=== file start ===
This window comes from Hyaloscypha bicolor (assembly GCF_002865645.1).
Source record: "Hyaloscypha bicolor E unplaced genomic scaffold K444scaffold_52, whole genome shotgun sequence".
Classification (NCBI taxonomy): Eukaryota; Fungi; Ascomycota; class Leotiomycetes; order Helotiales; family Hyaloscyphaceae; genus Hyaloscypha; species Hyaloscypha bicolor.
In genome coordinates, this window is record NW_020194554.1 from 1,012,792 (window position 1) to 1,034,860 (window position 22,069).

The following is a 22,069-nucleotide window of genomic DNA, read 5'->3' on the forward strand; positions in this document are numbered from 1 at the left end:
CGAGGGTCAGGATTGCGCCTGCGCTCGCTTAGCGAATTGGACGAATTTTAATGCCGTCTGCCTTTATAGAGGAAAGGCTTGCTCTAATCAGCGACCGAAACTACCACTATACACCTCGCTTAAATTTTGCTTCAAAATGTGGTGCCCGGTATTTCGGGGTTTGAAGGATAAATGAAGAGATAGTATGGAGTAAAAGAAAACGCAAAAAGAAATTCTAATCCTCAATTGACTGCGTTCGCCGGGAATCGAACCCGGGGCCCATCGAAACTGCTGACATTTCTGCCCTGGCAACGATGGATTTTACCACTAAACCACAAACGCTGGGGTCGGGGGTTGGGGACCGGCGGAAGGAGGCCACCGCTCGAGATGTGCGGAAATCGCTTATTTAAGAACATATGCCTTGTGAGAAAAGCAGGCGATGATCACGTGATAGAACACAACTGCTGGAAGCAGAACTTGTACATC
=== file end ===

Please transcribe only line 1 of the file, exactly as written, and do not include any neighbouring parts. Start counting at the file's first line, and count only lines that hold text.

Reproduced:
This window comes from Hyaloscypha bicolor (assembly GCF_002865645.1).